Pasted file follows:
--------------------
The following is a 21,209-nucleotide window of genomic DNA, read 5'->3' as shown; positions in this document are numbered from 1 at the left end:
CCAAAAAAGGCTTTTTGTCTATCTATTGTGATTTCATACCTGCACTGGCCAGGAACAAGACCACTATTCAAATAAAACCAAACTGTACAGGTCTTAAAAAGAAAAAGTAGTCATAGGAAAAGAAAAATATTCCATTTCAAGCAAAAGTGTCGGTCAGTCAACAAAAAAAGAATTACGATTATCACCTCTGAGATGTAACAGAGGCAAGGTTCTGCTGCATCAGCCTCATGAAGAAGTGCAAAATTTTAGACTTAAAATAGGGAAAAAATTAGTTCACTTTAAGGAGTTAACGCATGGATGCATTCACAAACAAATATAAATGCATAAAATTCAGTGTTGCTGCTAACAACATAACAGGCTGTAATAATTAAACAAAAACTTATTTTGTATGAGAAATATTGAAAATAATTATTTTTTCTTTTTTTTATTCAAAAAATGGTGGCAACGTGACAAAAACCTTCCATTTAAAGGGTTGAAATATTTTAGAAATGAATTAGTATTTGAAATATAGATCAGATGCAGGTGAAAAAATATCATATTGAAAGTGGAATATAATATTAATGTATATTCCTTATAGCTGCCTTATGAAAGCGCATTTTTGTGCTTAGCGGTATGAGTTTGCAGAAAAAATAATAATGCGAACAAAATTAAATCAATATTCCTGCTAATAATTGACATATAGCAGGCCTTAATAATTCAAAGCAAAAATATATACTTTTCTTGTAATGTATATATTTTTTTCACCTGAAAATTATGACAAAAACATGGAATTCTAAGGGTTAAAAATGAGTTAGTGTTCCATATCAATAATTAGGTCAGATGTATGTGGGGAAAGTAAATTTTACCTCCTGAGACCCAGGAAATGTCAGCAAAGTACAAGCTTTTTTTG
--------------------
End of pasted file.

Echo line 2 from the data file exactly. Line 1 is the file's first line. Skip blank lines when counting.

CCAAAAAAGGCTTTTTGTCTATCTATTGTGATTTCATACCTGCACTGGCCAGGAACAAGACCACTATTCAAATAAAACCAAACTGTACAGGTCTTAAAAAGAAAAAGTAGTCATAGGAAAAGAAAAATATTCCATTTCAAGCAAAAGTGTCGGTCAGTCAACAAAAAAAGAATTACGATTATCACCTCTGAGATGTAACAGAGGCAAGGTTCTGCTGCATCAGCCTCATGAAGAAGTGCAAAATTTTAGACTTAAAATAGGGAAAAAATTAGTTCACTTTAAGGAGTTAACGCATGGATGCATTCACAAACAAATATAAATGCATAAAATTCAGTGTTGCTGCTAACAACATAACAGGCTGTAATAATTAAACAAAAACTTATTTTGTATGAGAAATATTGAAAATAATTATTTTTTCTTTTTTTTATTCAAAAAATGGTGGCAACGTGACAAAAACCTTCCATTTAAAGGGTTGAAATATTTTAGAAATGAATTAGTATTTGAAATATAGATCAGATGCAGGTGAAAAAATATCATATTGAAAGTGGAATATAATATTAATGTATATTCCTTATAGCTGCCTTATGAAAGCGCATTTTTGTGCTTAGCGGTATGAGTTTGCAGAAAAAATAATAATGCGAACAAAATTAAATCAATATTCCTGCTAATAATTGACATATAGCAGGCCTTAATAATTCAAAGCAAAAATATATACTTTTCTTGTAATGTATATATTTTTTTCACCTGAAAATTATGACAAAAACATGGAATTCTAAGGGTTAAAAATGAGTTAGTGTTCCATATCAATAATTAGGTCAGATGTATGTGGGGAAAGTAAATTTTACCTCCTGAGACCCAGGAAATGTCAGCAAAGTACAAGCTTTTTTTG